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PostPosted: Wed Dec 26, 2018 3:04 pm 
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I figured it might be time for a proper thread for the continued, full version of Project Blue.

Where we are at the moment as of December 2018:
-Most assets are done. Maybe missing a song, definitely missing a boss, perhaps a few other objects.
-The final area is being designed. The 3rd needs a bit of work.
-Lots and lots of difficulty tweaks left to do.
-Final wrapping, polish and programming tidbits to be done.

On a playthrough there's 8 boss fights spread across 4 areas. Each area is up to 64 rooms, although not every area is exactly 64 screens. But basically, there's some ~250 rooms to beat. I guess you could say there's 8 stages, separated by bosses, music, and subtle theme differences, though the tileset is shared between each pair.

We hope to launch the game on kickstarter in Q1 2019. By then, the game is meant to be fully playable, maybe even finalized, so we can go for a quick physical release.

Here's some screenshots from the background art and animation guides. Taken from various stages in development.

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PostPosted: Wed Dec 26, 2018 6:52 pm 
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Looks very nice! Will be interesting to see the final product in action.


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PostPosted: Wed Dec 26, 2018 10:03 pm 
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Thanks for the update! It looks great, I'm looking forward to seeing the finished product.

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PostPosted: Thu Dec 27, 2018 3:34 am 
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The water looks a bit dangerous to epileptics.


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PostPosted: Thu Dec 27, 2018 4:52 am 
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Thanks, guys! And thanks for the warning, calima. The palette was changed after the GIF was made to a brighter (less contrasted) one that felt less straining to me. Hopefully that's better. The booklet should probably include an appropriate health and safety page.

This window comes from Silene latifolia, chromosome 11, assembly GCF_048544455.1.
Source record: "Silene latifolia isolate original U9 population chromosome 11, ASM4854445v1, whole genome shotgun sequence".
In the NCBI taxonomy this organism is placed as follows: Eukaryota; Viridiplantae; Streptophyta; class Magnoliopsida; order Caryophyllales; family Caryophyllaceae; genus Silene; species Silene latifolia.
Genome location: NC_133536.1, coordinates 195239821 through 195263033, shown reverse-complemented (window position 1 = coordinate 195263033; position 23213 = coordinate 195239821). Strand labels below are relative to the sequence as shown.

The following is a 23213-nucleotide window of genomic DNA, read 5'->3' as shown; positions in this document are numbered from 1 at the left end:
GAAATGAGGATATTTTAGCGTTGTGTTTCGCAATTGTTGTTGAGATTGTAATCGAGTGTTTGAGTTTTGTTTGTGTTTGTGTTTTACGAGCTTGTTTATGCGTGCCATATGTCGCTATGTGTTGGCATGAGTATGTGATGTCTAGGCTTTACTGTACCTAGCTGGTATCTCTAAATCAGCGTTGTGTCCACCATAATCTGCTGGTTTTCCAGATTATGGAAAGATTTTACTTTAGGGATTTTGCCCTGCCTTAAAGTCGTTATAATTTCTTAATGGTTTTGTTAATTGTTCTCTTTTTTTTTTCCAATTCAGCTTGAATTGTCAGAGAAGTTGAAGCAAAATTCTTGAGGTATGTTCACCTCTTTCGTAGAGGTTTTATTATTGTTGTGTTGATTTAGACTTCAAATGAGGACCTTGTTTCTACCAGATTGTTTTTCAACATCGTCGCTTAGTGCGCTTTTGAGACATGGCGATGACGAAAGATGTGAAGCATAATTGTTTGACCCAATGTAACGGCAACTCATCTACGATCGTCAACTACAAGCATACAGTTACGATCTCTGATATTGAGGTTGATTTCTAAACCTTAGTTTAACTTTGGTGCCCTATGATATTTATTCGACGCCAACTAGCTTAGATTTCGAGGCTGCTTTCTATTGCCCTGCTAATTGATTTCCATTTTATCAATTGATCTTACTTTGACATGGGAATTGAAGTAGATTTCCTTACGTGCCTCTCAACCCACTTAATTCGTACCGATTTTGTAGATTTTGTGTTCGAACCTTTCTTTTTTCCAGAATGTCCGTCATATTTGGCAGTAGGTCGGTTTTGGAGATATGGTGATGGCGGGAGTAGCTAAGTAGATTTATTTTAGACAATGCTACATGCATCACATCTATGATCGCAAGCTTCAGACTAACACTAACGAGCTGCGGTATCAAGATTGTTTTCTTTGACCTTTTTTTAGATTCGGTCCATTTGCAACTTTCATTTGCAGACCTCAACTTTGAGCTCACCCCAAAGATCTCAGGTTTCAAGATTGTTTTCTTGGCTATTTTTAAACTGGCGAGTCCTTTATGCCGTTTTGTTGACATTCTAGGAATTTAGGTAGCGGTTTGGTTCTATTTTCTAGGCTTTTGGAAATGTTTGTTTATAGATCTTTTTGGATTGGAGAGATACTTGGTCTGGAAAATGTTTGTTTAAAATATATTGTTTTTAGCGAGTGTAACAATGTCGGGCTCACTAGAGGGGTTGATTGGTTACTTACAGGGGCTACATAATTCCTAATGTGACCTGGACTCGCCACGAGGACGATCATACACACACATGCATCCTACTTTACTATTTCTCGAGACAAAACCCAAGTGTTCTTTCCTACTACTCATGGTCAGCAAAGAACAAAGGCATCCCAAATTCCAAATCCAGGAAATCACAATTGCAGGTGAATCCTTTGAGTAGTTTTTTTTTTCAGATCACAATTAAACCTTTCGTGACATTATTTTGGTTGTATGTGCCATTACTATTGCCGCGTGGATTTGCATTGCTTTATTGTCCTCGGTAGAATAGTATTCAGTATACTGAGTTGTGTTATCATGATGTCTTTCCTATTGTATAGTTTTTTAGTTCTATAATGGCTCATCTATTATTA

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PostPosted: Thu Dec 27, 2018 5:11 am 
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looking fantastic btw. Will you consider to have an famicom (japanese) version of your game once you launch kickstarter campaign?


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PostPosted: Thu Dec 27, 2018 5:43 am 
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Looks great!


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PostPosted: Thu Dec 27, 2018 8:40 am 
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@calima

I don't know about epileptic sensitivity but in the case of another game that I was testing, Trophy, there was a scene where the complete screen was covered with a fall and even though I'm not, I was feeling dizzy after watching for a few screen so the speed of the animation and how much it cover the screen may affect normal people too.

In that screen only, it only cover a little bit so it may be fine.


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PostPosted: Thu Dec 27, 2018 10:31 am 
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That artwork looks great. The backgrounds make me think of a TMNT game done with Metroid mechanics.

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PostPosted: Thu Dec 27, 2018 4:13 pm 
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It's beautiful. Definitely up there with the likes of Shatterhand and Batman. You've outdone yourself again, FrankenGraphics.

As for the water animation, maybe slow it down just a fraction? Or maybe make the bands wider/noisier, but there's only so much you can do with a 3-step palette cycle.


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PostPosted: Thu Dec 27, 2018 6:56 pm 
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Making it slower improved the issue in the affected screen we had.


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PostPosted: Sat Feb 02, 2019 6:12 am 
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Thanks everybody for the encouragement! It means much. :beer:

I've slowed down water to take 5x3 frames for a full cycle, as opposed to 4x3 as before. That still looks like flowing but is less nauseating. 6x3 looked too staggered. So at least for this tileset, 5x3 felt like the goldilocks rate.

In other news, Toggle Switch is done with all the programming. We're just polishing the levels and preparing for the campaign at this point.

At the most general level, features include three game modes:
-Normal (you probably want to play this the first time)
-Hard (changes the actual layout a bit and will assume a bit more pre-knowledge of how the game works).
-Custom (allows players to load up and play to 4 areas/256 screens' worth of user created content, with the help of a level editor/patcher we'll provide).

My next update will include release date etc for sure!

Some screens i'm currently working on: